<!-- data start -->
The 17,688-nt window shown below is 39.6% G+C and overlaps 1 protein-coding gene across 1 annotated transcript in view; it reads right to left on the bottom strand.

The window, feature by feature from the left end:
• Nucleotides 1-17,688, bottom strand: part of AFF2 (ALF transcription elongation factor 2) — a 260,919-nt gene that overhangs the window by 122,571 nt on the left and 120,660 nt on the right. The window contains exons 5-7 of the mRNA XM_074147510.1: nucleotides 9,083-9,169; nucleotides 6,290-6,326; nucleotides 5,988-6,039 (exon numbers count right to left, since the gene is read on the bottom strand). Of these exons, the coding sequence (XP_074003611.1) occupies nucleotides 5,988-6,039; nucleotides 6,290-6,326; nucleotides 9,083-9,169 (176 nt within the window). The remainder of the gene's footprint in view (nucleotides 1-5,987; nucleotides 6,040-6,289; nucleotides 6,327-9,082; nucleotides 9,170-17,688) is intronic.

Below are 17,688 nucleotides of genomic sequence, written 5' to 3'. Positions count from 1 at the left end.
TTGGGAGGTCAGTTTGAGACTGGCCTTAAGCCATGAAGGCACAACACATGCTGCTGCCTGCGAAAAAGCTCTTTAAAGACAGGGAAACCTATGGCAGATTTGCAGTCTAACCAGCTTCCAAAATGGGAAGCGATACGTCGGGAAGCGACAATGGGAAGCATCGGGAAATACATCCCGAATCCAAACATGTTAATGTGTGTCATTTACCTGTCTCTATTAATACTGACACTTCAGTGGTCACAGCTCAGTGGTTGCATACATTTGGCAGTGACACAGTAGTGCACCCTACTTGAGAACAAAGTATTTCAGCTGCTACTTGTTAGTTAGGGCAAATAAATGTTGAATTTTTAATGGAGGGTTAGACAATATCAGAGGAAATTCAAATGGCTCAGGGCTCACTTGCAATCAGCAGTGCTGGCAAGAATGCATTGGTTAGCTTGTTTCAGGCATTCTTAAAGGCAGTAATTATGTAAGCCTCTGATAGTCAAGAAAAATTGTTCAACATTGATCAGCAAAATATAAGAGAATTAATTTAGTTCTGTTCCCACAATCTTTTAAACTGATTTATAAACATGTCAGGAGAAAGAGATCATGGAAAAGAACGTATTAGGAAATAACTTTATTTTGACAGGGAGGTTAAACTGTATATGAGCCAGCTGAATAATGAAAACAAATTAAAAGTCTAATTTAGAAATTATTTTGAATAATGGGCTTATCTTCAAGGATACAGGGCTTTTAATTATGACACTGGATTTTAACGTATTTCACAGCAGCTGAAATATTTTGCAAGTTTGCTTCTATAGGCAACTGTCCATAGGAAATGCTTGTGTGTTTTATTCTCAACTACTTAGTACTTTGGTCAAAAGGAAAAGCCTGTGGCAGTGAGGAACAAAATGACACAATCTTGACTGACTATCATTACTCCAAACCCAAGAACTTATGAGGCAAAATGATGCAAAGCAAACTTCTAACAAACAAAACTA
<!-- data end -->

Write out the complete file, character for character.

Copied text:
The 17,688-nt window shown below is 39.6% G+C and overlaps 1 protein-coding gene across 1 annotated transcript in view; it reads right to left on the bottom strand.

The window, feature by feature from the left end:
• Nucleotides 1-17,688, bottom strand: part of AFF2 (ALF transcription elongation factor 2) — a 260,919-nt gene that overhangs the window by 122,571 nt on the left and 120,660 nt on the right. The window contains exons 5-7 of the mRNA XM_074147510.1: nucleotides 9,083-9,169; nucleotides 6,290-6,326; nucleotides 5,988-6,039 (exon numbers count right to left, since the gene is read on the bottom strand). Of these exons, the coding sequence (XP_074003611.1) occupies nucleotides 5,988-6,039; nucleotides 6,290-6,326; nucleotides 9,083-9,169 (176 nt within the window). The remainder of the gene's footprint in view (nucleotides 1-5,987; nucleotides 6,040-6,289; nucleotides 6,327-9,082; nucleotides 9,170-17,688) is intronic.

Below are 17,688 nucleotides of genomic sequence, written 5' to 3'. Positions count from 1 at the left end.
TTGGGAGGTCAGTTTGAGACTGGCCTTAAGCCATGAAGGCACAACACATGCTGCTGCCTGCGAAAAAGCTCTTTAAAGACAGGGAAACCTATGGCAGATTTGCAGTCTAACCAGCTTCCAAAATGGGAAGCGATACGTCGGGAAGCGACAATGGGAAGCATCGGGAAATACATCCCGAATCCAAACATGTTAATGTGTGTCATTTACCTGTCTCTATTAATACTGACACTTCAGTGGTCACAGCTCAGTGGTTGCATACATTTGGCAGTGACACAGTAGTGCACCCTACTTGAGAACAAAGTATTTCAGCTGCTACTTGTTAGTTAGGGCAAATAAATGTTGAATTTTTAATGGAGGGTTAGACAATATCAGAGGAAATTCAAATGGCTCAGGGCTCACTTGCAATCAGCAGTGCTGGCAAGAATGCATTGGTTAGCTTGTTTCAGGCATTCTTAAAGGCAGTAATTATGTAAGCCTCTGATAGTCAAGAAAAATTGTTCAACATTGATCAGCAAAATATAAGAGAATTAATTTAGTTCTGTTCCCACAATCTTTTAAACTGATTTATAAACATGTCAGGAGAAAGAGATCATGGAAAAGAACGTATTAGGAAATAACTTTATTTTGACAGGGAGGTTAAACTGTATATGAGCCAGCTGAATAATGAAAACAAATTAAAAGTCTAATTTAGAAATTATTTTGAATAATGGGCTTATCTTCAAGGATACAGGGCTTTTAATTATGACACTGGATTTTAACGTATTTCACAGCAGCTGAAATATTTTGCAAGTTTGCTTCTATAGGCAACTGTCCATAGGAAATGCTTGTGTGTTTTATTCTCAACTACTTAGTACTTTGGTCAAAAGGAAAAGCCTGTGGCAGTGAGGAACAAAATGACACAATCTTGACTGACTATCATTACTCCAAACCCAAGAACTTATGAGGCAAAATGATGCAAAGCAAACTTCTAACAAACAAAACTA